I believe that, by offering a comprehensive CD program that integrates with subject teaching and learning, teachers and schools can devise strategies that will help them demonstrate how their roles integrate with the overall goals of education.  Dewey (1916) affirms that when schools actively include career development in their curriculum, they enrich the school life of students and make it “more active, full of immediate meaning and connected with out-of-school experience” (p. 369).  Relying on interest inventories to help students plan their careers has not been very successful.  Ghiselli (1966 as cited in Zunker 1994, p. 137) pointed out that “predicting success in occupational training programs on the basis of test results is only moderately reliable”.  

Other key debates identified by Feller and Davies (1999, pp. 120-121) for leadership champions who seek to further school-to-career (STC) initiatives are relevant here.
The authors (Feller and Davies, 1999) raise several other debates in their paper.  I proposed a need to include CD in the mainstream curriculum during my Masters thesis (Sheffield, UK) based on student perceptions without being aware of these debates. Although a novice to career development initiatives in the United States, my arguments for including STC initiatives are based on my personal reflections and experience, after teaching and observing students from over 87 nationalities.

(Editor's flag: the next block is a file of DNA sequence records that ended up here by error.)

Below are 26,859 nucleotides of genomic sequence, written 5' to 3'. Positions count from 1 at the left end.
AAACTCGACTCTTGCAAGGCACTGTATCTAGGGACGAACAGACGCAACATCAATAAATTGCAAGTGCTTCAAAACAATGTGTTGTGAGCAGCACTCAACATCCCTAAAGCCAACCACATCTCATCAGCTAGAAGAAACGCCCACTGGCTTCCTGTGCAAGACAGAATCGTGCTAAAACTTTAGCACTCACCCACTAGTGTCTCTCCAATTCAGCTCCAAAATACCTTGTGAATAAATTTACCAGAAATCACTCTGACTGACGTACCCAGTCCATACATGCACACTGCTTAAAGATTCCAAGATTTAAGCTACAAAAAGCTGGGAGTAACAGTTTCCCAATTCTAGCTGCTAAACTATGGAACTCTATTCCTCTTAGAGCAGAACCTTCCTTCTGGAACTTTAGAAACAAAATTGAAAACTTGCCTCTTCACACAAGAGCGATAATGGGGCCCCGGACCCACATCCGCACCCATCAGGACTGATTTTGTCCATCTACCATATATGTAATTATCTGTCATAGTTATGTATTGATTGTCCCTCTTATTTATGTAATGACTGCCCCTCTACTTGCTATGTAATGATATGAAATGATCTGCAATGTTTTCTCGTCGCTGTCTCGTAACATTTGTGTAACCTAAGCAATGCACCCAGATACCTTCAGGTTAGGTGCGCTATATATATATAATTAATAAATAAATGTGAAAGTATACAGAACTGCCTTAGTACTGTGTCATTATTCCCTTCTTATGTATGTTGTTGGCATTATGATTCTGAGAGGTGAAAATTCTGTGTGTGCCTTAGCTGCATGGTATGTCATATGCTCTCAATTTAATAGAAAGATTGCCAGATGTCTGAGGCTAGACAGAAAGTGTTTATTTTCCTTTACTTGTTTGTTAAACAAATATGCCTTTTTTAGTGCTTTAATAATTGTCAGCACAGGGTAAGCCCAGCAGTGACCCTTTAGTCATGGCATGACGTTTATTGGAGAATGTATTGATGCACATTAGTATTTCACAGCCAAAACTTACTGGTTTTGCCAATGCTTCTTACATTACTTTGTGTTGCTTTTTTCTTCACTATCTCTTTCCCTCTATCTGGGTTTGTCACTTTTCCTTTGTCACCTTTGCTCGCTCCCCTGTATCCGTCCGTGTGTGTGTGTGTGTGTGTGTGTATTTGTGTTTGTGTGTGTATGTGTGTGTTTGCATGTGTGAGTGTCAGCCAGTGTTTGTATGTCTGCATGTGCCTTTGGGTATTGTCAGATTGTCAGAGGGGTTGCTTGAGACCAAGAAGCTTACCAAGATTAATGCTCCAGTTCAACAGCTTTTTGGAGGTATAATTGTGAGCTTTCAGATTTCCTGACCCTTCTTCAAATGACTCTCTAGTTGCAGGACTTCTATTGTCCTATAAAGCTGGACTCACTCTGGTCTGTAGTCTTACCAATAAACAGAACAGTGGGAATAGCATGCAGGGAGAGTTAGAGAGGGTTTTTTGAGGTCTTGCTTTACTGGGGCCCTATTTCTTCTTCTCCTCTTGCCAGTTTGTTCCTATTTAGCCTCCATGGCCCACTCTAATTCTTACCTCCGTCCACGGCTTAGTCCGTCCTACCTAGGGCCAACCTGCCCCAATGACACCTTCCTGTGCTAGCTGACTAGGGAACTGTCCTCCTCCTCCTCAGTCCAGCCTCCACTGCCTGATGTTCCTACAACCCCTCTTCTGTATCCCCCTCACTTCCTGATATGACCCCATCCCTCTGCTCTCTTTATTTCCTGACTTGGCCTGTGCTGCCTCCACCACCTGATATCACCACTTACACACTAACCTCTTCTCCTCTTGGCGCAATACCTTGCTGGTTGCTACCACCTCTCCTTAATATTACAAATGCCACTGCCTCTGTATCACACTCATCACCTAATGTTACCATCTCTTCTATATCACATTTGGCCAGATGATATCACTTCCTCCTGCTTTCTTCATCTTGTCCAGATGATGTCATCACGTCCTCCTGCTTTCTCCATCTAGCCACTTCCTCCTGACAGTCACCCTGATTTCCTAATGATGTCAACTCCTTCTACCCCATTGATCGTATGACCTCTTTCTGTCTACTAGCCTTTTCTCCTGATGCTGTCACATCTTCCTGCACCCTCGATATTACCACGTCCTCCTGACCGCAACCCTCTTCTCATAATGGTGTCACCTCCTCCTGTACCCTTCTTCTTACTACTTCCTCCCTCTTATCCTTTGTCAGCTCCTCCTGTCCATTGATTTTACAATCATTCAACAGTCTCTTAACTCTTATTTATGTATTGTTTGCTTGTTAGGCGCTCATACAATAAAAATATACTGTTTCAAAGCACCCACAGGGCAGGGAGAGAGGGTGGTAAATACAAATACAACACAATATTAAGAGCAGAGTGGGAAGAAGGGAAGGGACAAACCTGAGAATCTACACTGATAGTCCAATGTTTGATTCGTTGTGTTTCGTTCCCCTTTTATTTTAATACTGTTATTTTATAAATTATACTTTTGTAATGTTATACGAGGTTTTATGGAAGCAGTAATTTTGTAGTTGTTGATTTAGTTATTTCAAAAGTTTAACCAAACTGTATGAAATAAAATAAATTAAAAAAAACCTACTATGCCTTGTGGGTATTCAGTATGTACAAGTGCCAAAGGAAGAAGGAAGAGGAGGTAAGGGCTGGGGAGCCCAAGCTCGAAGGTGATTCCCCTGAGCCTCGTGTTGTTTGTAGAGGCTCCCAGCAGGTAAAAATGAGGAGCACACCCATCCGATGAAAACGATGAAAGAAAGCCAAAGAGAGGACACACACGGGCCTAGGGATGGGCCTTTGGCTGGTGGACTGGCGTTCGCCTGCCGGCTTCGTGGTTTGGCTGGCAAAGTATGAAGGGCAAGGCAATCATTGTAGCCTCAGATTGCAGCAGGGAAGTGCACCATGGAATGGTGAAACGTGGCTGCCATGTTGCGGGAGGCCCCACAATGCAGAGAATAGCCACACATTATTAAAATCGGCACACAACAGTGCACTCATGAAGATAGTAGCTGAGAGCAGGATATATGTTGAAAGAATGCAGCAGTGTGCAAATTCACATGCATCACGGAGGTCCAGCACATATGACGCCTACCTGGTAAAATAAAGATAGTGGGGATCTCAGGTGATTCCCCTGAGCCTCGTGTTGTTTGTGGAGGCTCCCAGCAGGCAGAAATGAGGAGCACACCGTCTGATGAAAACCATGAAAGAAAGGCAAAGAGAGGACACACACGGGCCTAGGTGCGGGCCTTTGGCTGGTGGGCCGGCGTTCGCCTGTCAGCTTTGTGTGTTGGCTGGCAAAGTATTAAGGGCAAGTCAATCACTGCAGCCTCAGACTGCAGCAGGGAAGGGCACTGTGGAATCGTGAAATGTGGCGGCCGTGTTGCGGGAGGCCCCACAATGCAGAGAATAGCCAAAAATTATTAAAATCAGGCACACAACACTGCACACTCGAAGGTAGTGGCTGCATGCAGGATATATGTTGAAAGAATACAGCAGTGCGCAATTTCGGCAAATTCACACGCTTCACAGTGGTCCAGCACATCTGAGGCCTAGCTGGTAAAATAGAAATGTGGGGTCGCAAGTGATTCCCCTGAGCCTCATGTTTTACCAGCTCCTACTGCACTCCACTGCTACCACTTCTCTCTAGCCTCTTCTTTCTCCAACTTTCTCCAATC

Principles of self-organization

Students are provided a context for learning when teachers relate real-life examples and applications with classroom instruction.  Developing CD skills helps teachers provide effective instructional strategies (that includes advancing students’ readiness, contiguity, goal-setting, problem solving, and decision-making skills), and facilitates contextual learning.  Three types of thinking: reflective thinking, critical thinking and breakthrough thinking are worth examining because of their importance to self-organized learning. Dewey (1933, p. 3) observed: “no one can tell another person in any definite way how he should think.”  Reflective thinking is a “kind of thinking that consists in turning a subject over in the mind and giving it serious and consecutive consideration” (p. 3).  Although it seems to be disagreeable to several individuals, teachers could encourage students to think reflectively because, “one can think reflectively only when one is willing to endure suspense and to undergo the trouble of searching (ibid, p. 16).”